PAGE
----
A Collection of Work in Conversation with Valeda Beach Stull
On my final morning walk of a week spent on the farm, I hold fast to the dew-soaked toes of my boots and the stray grass catching a ride in the cuffs of my pants. Once home, I avoid laundering these pants and take heart in the widening water marks across my boots. A return to my urban life is a return to organized days where I succumb to the grid that is of our streets and of our calendars and even of the way we stack our shelves and order our things. These romantic souvenirs- dried grass that will scatter on the floor when I unroll my cuffs, un-shined boots that do not betray where they've walked- keep me wistful about my time in the field. But longing for the wildness of nature from the civility of my sturdy wooden chair is to misunderstand my place in nature altogether. To pine for the pastoral is a way of keeping nature ever separate, a place that can only be either sacred or expendable.
Dialogue I: The Field
During the last year, my work with farmers has offered a much more complex response to the pastoral. Nature's dissonance has hushed much of the romance, humility has tempered my nostalgia. Still, I am mindful of the critical transition from my work in the field to my work at the loom- the need for a complete story, a spirited story, to continue along the warp lest beauty be the only voice in the final cloth.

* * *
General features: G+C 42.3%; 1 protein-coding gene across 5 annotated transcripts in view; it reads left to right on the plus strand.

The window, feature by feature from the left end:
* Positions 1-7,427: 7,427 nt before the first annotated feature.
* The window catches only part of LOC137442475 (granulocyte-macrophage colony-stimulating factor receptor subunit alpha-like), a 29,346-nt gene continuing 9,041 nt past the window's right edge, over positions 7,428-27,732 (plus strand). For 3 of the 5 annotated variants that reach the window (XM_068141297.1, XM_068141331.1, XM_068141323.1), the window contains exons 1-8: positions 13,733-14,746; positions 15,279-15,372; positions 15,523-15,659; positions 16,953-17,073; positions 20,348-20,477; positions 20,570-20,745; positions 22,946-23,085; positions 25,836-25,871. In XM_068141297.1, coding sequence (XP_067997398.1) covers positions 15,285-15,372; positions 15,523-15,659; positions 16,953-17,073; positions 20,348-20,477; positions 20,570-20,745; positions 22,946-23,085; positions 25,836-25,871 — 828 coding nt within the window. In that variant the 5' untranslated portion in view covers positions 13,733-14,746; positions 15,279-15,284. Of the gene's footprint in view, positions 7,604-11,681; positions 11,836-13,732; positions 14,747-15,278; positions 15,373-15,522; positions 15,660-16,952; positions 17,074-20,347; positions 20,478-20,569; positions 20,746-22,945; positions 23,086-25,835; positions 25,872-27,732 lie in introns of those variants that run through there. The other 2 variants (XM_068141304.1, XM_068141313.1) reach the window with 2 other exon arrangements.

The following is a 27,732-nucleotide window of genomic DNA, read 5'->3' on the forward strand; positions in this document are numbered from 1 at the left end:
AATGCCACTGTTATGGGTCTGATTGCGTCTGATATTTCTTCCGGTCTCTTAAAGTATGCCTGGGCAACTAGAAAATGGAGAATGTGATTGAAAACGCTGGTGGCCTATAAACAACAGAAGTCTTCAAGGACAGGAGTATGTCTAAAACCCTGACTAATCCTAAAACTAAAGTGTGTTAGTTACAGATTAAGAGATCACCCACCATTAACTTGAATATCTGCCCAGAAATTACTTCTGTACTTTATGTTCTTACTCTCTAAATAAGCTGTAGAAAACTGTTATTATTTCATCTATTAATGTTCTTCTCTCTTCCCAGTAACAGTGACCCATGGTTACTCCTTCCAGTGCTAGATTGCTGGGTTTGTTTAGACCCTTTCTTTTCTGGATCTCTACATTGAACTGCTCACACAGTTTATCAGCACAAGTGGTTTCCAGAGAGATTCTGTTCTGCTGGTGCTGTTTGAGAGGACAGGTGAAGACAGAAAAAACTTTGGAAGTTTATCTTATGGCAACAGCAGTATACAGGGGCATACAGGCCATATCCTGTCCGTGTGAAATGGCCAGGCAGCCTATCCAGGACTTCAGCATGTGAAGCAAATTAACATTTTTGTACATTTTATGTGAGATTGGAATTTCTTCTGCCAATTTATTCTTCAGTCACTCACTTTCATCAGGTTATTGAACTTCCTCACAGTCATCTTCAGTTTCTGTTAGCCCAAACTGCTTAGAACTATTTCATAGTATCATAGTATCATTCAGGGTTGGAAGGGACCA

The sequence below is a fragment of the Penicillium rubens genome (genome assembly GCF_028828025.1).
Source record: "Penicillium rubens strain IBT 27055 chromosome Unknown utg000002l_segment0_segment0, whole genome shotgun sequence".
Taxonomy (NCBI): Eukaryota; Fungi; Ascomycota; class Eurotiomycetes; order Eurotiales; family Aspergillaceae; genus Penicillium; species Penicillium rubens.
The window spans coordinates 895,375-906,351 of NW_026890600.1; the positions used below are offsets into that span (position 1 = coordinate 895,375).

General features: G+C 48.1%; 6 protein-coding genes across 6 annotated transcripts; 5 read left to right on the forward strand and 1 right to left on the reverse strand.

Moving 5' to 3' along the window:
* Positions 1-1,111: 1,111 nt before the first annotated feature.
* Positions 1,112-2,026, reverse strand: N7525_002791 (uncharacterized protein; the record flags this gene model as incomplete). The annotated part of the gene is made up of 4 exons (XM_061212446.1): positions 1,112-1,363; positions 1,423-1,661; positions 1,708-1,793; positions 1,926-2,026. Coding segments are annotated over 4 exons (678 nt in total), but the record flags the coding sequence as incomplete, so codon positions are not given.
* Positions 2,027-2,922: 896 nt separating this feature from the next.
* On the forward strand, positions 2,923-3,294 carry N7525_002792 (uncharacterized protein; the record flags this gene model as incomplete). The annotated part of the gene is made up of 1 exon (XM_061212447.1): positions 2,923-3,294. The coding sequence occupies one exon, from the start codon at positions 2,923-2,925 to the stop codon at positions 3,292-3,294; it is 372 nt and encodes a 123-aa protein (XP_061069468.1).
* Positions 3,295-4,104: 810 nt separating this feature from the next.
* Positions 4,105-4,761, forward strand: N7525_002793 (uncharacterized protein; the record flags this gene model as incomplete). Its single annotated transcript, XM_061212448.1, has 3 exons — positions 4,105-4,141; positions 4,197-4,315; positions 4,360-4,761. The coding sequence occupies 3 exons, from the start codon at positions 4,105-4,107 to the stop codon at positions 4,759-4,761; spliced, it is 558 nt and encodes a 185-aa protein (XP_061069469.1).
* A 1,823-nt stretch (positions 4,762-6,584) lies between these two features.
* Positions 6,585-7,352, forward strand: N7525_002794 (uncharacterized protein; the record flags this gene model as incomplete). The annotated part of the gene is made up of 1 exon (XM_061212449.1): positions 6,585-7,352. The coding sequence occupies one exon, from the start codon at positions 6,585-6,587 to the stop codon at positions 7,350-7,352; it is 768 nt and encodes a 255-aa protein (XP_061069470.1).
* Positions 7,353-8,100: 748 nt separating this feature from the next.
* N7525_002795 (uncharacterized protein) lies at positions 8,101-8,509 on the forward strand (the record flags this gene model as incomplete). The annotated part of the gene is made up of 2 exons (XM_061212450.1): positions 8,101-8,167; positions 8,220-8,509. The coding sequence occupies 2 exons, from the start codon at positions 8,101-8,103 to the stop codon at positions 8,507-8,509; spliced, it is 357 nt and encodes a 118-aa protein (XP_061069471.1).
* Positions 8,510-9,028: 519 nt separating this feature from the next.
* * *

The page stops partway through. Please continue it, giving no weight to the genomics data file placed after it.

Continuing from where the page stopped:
In February, I began a conversation with Valeda Beach Stull, artist and photographer, as part of a broader inquiry into the pastoral. Our correspondence started with a set of woven objects and a handful of literary and musical references. Valeda responded to each woven object and captured her work on film. “Film provided an intentionality and unpredictability that mirrored our dialogue regarding the pastoral, one that both slowed down and deepened the creative process.”
This collection of work embodies our dialogue of woven objects, soil, seeds and light as we examined both the beautiful and the brutal, dissonance and synchrony.
Woven Objects: Objects of Use
A series of 9 hand-woven drawings- diptychs and triptychs-with stories of dissonance and incidence across the woven plane. Panels are connected by the warp threads they share, intended to be cut apart when the time is right. Diptychs measure 16" x 52", triptychs measure 16" x 77".
These objects are intended to live two lives.
With the panels still connected, as a table runner, a dressing for a bureau, or a drawing to drape across the bed or over the back of a chair. Once separated, the drawing becomes fragmented and the cloth takes on a more intimate relationship with the body and with space. Use it as a hand towel to elevate the drying of clean dishes or clean hands. Let it be the surface for your favorite rotation of objects, a resting place for a salt cellar and candlestick on your dining table.
Cutting the warp threads is the final- and sacred- act in the weaving process, one of liberty and destruction. This moment is yours to define, be it highly ritualistic or completely spontaneous. Each piece has been hemstitched on all horizontal sides so no additional sewing is required. Cut and use.
In Use: At the Table
Dialogue II: The Garden
Dialogue III: Cut to Use, As Ritual
Dialogue IV: The Lark Ascending, after Ralph Vaughan Williams
Epilogue: Post- Pastoral